Kapiti Beach House / Geoff Fletcher Architects

© Ashley Cox

Architects: Geoff Fletcher Architects
Location: ,
Structural engineer: Dunning Thornton Ltd.
Builder: Haarlem Developments Ltd.
Project area: 70 sqm + decks
Project year: 2010
Photographs: Ashley Cox

© Ashley Cox

The clients were clear in their brief: to create a discreet and private low-rise small beach house, (additional to the existing cottage on site), which maximized great views, sun and outdoor living with entertainment of guests as a priority.

The concept was a glass and cedar enclosure revealing only a shuttered box to the coast to take in views and weather storms. The concealed and very private entry has a welcoming residential feel achieved using an inverse hip roof, glazed entry porch and ply bathroom box. The house is a carefully crafted intervention designed to silver off to blend with dunes, planting and flaxes. It offers a sense of retreat no matter what the weather.

© Ashley Cox

The solution was to remove and preserve existing vegetation for reinstatement, and nestle the house in by removing the top of the dune thus allowing sun to continue to reach the cottage behind. The house was sited as far west as possible on the “no-build line”, with west glazing protected by sliding cedar shutters. North glazing opens to unite the kitchen and dining with the outdoor entertainment area and fireplace.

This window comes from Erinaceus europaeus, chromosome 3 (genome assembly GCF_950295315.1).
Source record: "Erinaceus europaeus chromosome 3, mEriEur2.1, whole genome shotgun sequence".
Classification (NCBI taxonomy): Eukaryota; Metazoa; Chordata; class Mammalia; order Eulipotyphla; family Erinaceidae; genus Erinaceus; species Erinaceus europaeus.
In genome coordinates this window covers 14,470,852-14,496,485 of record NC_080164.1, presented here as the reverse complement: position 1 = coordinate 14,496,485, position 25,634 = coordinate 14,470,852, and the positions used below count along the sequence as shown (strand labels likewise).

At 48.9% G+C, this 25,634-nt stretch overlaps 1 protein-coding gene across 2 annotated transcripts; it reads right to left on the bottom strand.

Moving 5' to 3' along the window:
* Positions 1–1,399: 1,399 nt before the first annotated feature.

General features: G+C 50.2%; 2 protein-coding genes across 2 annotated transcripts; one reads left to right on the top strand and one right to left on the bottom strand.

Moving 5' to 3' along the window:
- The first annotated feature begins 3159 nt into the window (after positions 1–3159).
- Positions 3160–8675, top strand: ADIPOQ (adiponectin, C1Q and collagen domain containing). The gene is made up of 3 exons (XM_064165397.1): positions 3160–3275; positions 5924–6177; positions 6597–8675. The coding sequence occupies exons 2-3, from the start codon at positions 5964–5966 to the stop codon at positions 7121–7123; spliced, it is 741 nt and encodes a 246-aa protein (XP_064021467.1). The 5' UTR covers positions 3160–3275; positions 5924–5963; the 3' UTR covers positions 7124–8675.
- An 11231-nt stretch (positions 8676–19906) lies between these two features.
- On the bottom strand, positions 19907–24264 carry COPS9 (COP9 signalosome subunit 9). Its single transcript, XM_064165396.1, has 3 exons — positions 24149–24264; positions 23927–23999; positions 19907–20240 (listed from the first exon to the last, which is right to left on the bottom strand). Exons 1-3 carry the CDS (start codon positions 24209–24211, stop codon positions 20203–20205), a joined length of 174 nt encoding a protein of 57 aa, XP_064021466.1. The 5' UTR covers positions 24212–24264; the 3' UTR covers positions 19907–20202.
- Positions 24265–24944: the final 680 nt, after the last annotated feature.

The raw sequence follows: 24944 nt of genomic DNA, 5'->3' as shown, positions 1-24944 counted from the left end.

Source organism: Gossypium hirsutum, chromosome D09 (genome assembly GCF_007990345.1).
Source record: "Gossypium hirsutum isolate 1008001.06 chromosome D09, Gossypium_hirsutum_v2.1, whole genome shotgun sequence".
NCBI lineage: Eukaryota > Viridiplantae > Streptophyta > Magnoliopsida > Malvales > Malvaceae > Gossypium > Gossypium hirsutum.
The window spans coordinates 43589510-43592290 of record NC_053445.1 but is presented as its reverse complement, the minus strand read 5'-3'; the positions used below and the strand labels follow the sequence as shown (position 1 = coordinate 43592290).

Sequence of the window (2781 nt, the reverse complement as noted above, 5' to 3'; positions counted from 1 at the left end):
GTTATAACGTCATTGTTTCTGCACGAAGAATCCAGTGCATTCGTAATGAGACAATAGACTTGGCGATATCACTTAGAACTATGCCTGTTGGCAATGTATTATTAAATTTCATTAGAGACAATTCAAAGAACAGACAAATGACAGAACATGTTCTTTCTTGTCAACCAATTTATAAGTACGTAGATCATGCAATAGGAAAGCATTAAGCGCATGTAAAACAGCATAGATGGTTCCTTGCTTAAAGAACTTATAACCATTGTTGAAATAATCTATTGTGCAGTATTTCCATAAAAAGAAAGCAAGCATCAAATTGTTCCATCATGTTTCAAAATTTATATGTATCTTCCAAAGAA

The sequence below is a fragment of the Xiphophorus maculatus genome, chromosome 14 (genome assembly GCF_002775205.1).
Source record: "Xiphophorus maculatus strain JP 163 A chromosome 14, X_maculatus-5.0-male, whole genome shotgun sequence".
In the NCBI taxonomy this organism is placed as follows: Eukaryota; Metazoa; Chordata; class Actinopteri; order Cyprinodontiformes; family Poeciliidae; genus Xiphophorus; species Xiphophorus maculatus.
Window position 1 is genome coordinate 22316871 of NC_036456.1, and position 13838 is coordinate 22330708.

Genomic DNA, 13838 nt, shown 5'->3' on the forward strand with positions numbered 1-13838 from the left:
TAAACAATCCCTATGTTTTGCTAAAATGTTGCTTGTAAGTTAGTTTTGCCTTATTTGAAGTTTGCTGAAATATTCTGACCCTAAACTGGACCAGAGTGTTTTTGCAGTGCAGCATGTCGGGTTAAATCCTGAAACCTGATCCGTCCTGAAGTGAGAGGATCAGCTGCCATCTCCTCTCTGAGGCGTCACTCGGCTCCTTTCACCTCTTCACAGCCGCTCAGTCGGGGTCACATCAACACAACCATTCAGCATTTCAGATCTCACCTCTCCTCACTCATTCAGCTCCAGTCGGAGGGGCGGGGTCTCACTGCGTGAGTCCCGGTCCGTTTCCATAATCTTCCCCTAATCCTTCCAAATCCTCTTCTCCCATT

The new house was designed to go with the old by creating a garden entry between the two with sheltered outdoor deck areas linked by matching steps. Trees onsite were preserved.

plan

Entry is through the existing garage to maintain privacy from the street and to surprise guests with the new beach house. The interior is quiet and calm, a foil to the view. Timber technology has been used to achieve a biscuit slim floor and roof with no under beams for a floating appearance. Double glu-lam beams cantilever to structure the entry and span over all the major openings.

Cite: "Kapiti Beach House / Geoff Fletcher Architects" 27 May 2011. ArchDaily. Accessed 20 Dec 2014. <http://www.archdaily.com/?p=137483>